Minnesota Department of Health awards health equity grants for children

Minnesota Department of Health awards health equity grants for children Photo: WDIO/MGN

Alejandra Palacios
Updated: August 17, 2020 10:53 AM

The Community council and Minnesota Department of Health (MDH) is awarding new health equity grants for children.


A partnership with members of American Indian communities and communities of color is seeking to accelerate the work with a new grant program focused on improving outcomes for children in these communities.

The Community Solutions for Healthy Child Development grant program is said to be a new approach where members of American Indian communities and members of communities of color play a lead role in selecting grantees based on the needs of children identified in their communities.

The grant program will award approximately $1.5 million each year from state fiscal year 2020 through fiscal year 2023.

The Minnesota Legislature made the funding available during the 2019 legislative session.

The purposes of the Community Solutions grant program are to:

• Improve child development outcomes related to the well-being of children of color and American Indian children from prenatal to grade three and their families.

• Reduce racial disparities in children’s health and development from prenatal to grade three.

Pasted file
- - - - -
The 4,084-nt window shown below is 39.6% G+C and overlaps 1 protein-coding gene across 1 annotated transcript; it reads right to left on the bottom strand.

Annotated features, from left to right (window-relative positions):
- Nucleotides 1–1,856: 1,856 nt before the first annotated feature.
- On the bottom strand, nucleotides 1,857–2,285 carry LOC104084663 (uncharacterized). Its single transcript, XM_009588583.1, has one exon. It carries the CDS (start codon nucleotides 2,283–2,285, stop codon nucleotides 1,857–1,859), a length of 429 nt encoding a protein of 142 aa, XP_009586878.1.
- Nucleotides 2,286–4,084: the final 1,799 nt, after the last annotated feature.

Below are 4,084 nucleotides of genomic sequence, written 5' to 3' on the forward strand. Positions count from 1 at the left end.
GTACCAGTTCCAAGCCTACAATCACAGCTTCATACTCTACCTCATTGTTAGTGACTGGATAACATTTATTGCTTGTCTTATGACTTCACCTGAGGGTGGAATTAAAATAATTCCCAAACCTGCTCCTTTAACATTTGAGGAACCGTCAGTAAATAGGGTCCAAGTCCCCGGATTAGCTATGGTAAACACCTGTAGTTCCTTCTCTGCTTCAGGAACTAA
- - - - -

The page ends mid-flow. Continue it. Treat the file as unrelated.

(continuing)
• Promote racial and geographic equity.

“With the Community Solutions fund, we are charting new territory,” said Betty Emarita, the Community Solutions Advisory Council co-chair. “Intentional learning between the public sector and communities of color and American Indian communities can lead to equitable, new growth in the real economy – an essential foundation for healthy, thriving children and families. Over 25% of Minnesota millennials are people of color and American Indian, as are nearly a third of Minnesota children ages 4 and under.”

The 12-member Community Solutions Advisory Council had the central role in shaping the grants, reviewing proposals and making funding decisions related to this grant program. The council is comprised of people of various African, Black, Asian-Pacific, Latino, and American Indian heritages and parents from various rural, urban and suburban communities throughout the state.

The council selected 23 organizations out of 46 applicants to receive the first $1.5 million round of funding. The grantees will be providing various services to the community to improve early childhood development for communities of color and American Indians.

Some of the proposed projects include doula support for expecting and postpartum women and families, preschool services, culturally specific home visiting and parental support, parenting classes, connecting community to traditional practices and healing.

Click here for additional details.


Alejandra Palacios

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